added 9/15/2002 by Greg Lucas

Greg Lucas, longtime Astros and
Fox Sports broadcaster


As many of you know, I take e-mails from Astro fans from my field-level position at Minute Maid Park during Fox Sports Net telecasts.

Actually, I receive letters every day and answer them all, which, as far as I know, makes Astros telecasts still unique in Major League Baseball.

At the same time, I am pleased to add this feature by answering questions, and am ready to tackle the latest submissions...


Where do the broadcasters get the weird statistics, like games won by the Astros when the starting pitcher started, including his no-decisions? Or the opposing pitcher's ERA against the Astros, even when that pitcher's been with two different teams (like Ryan Dempster)? Does this sort of thing come in the press info or does someone in the booth generate them?

J-Mag

It's a combination of three things. Both Brownie on TV, and Milo on radio, keep notebooks with information such as you cite. The Astros' PR department and MLB also keeps material that may be included in pre-game notes or available for research. AND.. some items are researched on the Internet from some of the commercial sites--Fox, ESPN, Sportsline, SI, etc. The Elias Sports Bureau and Stats, Inc. are also sources for much of the information shown on television.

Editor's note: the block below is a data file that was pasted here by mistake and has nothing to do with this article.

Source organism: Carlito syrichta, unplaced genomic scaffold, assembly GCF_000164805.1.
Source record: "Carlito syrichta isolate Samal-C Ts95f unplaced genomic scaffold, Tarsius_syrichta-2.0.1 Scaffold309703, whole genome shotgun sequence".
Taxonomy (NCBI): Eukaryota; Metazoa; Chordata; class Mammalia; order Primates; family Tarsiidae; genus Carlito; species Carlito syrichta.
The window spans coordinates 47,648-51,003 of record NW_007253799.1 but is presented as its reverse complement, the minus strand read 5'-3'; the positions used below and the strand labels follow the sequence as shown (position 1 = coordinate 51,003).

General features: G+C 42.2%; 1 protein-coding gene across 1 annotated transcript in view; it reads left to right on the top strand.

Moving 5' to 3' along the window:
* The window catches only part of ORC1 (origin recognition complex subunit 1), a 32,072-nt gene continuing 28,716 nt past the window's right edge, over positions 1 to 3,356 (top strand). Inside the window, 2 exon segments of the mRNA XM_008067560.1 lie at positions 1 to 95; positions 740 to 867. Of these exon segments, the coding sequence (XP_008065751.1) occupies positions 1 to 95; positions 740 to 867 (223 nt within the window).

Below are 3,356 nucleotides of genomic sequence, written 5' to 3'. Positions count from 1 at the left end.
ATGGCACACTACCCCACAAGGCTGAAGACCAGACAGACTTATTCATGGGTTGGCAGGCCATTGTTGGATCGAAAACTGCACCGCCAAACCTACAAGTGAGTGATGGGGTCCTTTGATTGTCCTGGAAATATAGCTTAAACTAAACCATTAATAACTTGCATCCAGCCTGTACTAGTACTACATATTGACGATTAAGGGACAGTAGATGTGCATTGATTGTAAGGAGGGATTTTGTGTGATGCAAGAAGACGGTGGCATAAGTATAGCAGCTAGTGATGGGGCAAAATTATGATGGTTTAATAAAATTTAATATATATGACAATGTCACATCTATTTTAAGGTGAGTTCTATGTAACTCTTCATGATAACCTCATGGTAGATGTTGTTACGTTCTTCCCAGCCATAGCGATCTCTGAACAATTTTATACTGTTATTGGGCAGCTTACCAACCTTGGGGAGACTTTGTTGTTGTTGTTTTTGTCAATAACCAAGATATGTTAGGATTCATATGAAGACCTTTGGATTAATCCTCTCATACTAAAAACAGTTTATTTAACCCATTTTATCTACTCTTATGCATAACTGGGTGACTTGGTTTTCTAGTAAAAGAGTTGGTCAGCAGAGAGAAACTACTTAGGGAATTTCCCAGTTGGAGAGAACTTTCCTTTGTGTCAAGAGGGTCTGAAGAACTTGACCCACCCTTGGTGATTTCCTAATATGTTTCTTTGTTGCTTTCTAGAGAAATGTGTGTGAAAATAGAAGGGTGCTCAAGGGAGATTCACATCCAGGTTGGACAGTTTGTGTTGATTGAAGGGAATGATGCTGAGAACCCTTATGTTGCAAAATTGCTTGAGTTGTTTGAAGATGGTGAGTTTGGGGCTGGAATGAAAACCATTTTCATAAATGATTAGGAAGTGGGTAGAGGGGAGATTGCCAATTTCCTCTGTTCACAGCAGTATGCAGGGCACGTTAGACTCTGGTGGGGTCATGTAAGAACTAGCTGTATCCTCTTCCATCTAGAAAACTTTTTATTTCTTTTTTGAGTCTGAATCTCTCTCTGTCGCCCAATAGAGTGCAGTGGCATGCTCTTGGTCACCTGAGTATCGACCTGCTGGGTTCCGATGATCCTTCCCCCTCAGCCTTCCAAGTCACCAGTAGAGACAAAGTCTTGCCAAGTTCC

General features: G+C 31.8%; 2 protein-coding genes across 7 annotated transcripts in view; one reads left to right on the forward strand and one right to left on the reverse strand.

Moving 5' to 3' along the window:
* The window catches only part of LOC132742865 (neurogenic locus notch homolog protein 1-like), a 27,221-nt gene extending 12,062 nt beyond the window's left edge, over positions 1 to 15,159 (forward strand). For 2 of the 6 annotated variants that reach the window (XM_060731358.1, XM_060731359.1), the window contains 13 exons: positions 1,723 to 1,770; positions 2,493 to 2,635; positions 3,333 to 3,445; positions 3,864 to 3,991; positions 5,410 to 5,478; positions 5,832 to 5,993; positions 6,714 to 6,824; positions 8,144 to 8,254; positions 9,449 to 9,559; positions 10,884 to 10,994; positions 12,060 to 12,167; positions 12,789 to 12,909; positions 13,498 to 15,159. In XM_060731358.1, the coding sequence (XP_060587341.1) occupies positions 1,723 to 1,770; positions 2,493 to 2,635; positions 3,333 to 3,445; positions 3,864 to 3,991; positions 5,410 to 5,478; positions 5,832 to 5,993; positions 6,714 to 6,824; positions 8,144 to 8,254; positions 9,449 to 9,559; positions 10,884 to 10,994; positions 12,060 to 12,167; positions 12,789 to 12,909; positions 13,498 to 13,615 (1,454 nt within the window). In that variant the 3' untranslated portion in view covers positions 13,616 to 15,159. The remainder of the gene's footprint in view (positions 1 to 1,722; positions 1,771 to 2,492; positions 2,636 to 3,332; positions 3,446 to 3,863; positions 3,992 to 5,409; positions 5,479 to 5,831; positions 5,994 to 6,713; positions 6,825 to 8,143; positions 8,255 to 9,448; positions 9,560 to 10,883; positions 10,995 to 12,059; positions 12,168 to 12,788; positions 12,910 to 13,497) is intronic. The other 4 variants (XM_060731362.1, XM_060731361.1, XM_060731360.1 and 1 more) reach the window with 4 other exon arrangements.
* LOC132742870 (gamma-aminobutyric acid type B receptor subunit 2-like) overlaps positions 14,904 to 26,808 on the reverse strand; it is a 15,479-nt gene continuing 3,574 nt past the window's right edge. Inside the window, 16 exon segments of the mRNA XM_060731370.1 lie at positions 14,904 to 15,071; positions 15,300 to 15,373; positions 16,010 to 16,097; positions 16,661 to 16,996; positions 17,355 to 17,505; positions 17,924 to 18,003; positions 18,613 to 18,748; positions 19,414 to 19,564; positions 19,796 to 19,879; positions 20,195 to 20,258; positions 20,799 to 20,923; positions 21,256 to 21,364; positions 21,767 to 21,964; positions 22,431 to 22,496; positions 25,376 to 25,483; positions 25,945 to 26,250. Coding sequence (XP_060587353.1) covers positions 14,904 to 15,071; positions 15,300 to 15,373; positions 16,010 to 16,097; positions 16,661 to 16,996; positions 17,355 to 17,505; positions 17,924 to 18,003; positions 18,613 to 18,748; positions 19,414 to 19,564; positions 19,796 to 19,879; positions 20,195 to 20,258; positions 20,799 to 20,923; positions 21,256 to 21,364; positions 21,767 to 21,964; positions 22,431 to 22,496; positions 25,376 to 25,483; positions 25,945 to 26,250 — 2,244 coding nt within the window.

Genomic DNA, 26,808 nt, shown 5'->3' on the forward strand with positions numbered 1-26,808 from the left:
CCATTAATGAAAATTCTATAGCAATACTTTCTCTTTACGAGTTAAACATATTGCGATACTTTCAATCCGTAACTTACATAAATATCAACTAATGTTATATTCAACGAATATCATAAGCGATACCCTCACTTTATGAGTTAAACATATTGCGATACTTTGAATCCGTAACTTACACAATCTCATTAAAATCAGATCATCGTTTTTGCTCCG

Mr. Lucas,

I'm an Italian Astros fan and I surf the Net to follow the MLB season.

You probably know that there aren't many chances for fans in Europe to see the games, they're on pay-tv and usually late at night and never live broadcasts. Some years ago it was different and that was the secret to make this sport (and others like football or hockey) popular overseas. I understand that the European market isn't so good as it could have seemed years ago, but in my opinion going on this way MLB will be losing the few fans living here.

I'd like to know your opinion, and if you have ever thought that I just know your name and read what you write, but never hear your voice: that's strange for a broadcaster, isn't it?

Thanks,

Giuseppe Ierfone
Lecco, Italy

My wife and I have been fortunate to travel in Europe several times and I am always looking for baseball fields. I have seen them from train windows in your country and the Netherlands, but can't recall seeing them anywhere else although I know the game (and softball) are played at least a little in other countries.

I agree with you that working out more exposure (for free) would help expose the game to more people. For the same reason soccer (futbol) has not gained a foothold as a major spectator sport in the U.S., because of baseball and American football, the reverse holds true in Europe due to the many years of dominance in interest for soccer. But there are niche fans for the sport and you sound like a very good one.

Keep following the game, and stay in touch with us here.


What's going to happen to the Astrodome, and why?

Keith